Calle Reina

CA3
Famous Street
CA Ranking: 3
From Prado to Belascoaín
  • This street stretches for eleven blocks from Amistad to Belascoaín (Padre Varela) streets. It was originally called Camino de San Antonio Chiquito or Camino de San Luis Gonzaga by locals. Later, people started calling it El Mentidero (Spanish for “place for liars”) because politicians at the time used to give speeches here. After being renovated in 1844, the street was renamed Reina in honor of Queen Isabel II. In 1918, it was renamed as Avenida Bolívar, but Habaneros have kept calling it Reina.

    There are several notable colonial houses on Reina Street. There are also Art Nouveau buildings such as the house featuring the Cetro de Oro (Golden Scepter) and Casa Crusellas, which features modern elements in its interiors. At the corner with Gervasio Street is the Gothic Sagrado Corazón de Jesús Church built by the Jesuits between 1914 and 1923. There are also examples of Art Deco homes and public buildings, such as the Reina movie theater and the Ultra Department Store.

    
  • Palacio del Segundo Cabo

    Palacio del Segundo Cabo  

    In 1770 the Spanish Crown decided to construct a building next to the Castillo de la Real Fuerza on the north side of the Plaza de Armas to serve as the Royal Post Office, responsible for all postal c …

    Casa-Estudio de José Fuster

    Casa-Estudio de José Fuster  LH 5+

    José Antonio Rodríguez Fuster is a ceramist, draftsman, painter and printmaker. He has made illustrations for several publications, participated in a number of international symposiums and events, and …

    Plaza de Armas

    Plaza de Armas  LH 5+

    The early city was formally founded in 1519 on the northeast side of what would soon be laid out as Plaza de la Iglesia—named for the simple church that stood here until 1741, when it was destroyed fo …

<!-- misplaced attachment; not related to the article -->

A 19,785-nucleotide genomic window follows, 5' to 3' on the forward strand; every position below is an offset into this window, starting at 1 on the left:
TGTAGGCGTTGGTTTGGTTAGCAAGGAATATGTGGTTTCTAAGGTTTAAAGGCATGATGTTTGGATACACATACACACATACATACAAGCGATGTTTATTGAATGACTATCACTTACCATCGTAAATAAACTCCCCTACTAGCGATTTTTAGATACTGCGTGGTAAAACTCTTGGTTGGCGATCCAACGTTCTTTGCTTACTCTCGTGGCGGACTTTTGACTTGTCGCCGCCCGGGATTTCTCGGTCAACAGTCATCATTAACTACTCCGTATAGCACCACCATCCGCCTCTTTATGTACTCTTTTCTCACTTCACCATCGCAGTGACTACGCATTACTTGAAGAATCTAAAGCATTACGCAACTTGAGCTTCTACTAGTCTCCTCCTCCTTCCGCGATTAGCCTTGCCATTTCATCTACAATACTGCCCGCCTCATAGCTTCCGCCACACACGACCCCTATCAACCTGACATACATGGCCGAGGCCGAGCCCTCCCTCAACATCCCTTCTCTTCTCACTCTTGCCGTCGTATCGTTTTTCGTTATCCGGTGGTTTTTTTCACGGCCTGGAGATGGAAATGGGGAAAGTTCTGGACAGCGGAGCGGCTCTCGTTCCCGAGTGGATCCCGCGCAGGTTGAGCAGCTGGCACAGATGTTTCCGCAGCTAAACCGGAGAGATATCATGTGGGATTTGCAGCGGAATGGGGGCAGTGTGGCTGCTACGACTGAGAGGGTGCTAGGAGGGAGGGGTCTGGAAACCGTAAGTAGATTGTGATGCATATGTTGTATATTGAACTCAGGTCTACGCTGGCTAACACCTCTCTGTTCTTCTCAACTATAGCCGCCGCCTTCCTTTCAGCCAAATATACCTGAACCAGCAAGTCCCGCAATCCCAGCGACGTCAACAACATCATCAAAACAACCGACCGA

Plaza de San Francisco

    Plaza de San Francisco  LH 5+

    Right across Havana harbor, Plaza de San Francisco is one of the first three built in the 16th century. It takes its name from the Franciscan convent built there. The plaza became the site of a market …

    Basílica Menor y Convento de San Francisco de Asís

    Basílica Menor y Convento de San Francisco de Asís  LH 5+

    History & Architecture Initiated in its present form in 1716, this religious edifice was the most important symbol of the presence of the Franciscan order in Havana. It is a remake of an original, …

    Plaza Vieja

    Plaza Vieja  LH 5+

    The 16th-century Plaza Vieja has always been a residential rather than a military, religious or administrative space, and is surrounded by elegant colonial residences, combined with a few very strikin …

    Plaza de la Catedral

    Plaza de la Catedral  LH 5+

    The last of the main squares to be created, this is one of Old Havana’s most beautiful spots. Originally, it was named Plaza de la Ciénaga (Swamp Square) because of its muddy terrain, but by the 18th …

    Catedral de La Habana

    Catedral de La Habana  LH 5+

    The entry of the Jesuits in Cuba was formally requested in 1656, and in 1727, a plot was granted for their school and church. Bishop Brother Gerónimo Valdés explained to the King of Spain that Havana’ …

    Centro de Arte Contemporáneo Wifredo Lam

    Centro de Arte Contemporáneo Wifredo Lam  LH 5+

    The north-west corner of the square is occupied by the 18th-century Casa de los Condes de Peñalver, which has at different times served as a post office, a bank and a school. Today, it houses the Cent …

    Paseo del Prado

    Paseo del Prado  LH 5+

    In colonial times, this promenade received several names, including Nuevo Prado, Alameda de Extramuros, Paseo de Isabel II and Paseo del Prado, and with cuba’s independecne, it became Paseo de Martí. …

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